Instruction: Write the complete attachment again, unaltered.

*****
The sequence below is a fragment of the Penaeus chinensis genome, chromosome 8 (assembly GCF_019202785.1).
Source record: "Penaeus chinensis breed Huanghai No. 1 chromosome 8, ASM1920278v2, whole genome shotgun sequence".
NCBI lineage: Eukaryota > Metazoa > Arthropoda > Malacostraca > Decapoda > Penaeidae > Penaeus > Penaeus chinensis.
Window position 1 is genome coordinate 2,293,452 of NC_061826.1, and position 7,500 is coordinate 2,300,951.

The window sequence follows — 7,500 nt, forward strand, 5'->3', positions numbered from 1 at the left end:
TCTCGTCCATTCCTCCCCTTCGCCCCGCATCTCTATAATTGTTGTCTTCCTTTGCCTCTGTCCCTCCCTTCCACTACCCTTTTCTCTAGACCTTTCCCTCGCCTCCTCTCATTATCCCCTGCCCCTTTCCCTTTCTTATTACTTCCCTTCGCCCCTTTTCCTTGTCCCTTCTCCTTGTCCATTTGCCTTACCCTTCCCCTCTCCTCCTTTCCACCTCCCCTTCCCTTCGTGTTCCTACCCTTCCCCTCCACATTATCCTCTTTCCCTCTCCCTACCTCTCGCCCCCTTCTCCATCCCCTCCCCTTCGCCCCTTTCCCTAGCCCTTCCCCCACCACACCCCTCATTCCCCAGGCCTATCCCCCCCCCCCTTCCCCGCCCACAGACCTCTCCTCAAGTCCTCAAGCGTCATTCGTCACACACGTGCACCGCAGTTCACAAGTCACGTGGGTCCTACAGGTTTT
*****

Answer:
The sequence below is a fragment of the Penaeus chinensis genome, chromosome 8 (assembly GCF_019202785.1).
Source record: "Penaeus chinensis breed Huanghai No. 1 chromosome 8, ASM1920278v2, whole genome shotgun sequence".
NCBI lineage: Eukaryota > Metazoa > Arthropoda > Malacostraca > Decapoda > Penaeidae > Penaeus > Penaeus chinensis.
Window position 1 is genome coordinate 2,293,452 of NC_061826.1, and position 7,500 is coordinate 2,300,951.

The window sequence follows — 7,500 nt, forward strand, 5'->3', positions numbered from 1 at the left end:
TCTCGTCCATTCCTCCCCTTCGCCCCGCATCTCTATAATTGTTGTCTTCCTTTGCCTCTGTCCCTCCCTTCCACTACCCTTTTCTCTAGACCTTTCCCTCGCCTCCTCTCATTATCCCCTGCCCCTTTCCCTTTCTTATTACTTCCCTTCGCCCCTTTTCCTTGTCCCTTCTCCTTGTCCATTTGCCTTACCCTTCCCCTCTCCTCCTTTCCACCTCCCCTTCCCTTCGTGTTCCTACCCTTCCCCTCCACATTATCCTCTTTCCCTCTCCCTACCTCTCGCCCCCTTCTCCATCCCCTCCCCTTCGCCCCTTTCCCTAGCCCTTCCCCCACCACACCCCTCATTCCCCAGGCCTATCCCCCCCCCCCTTCCCCGCCCACAGACCTCTCCTCAAGTCCTCAAGCGTCATTCGTCACACACGTGCACCGCAGTTCACAAGTCACGTGGGTCCTACAGGTTTT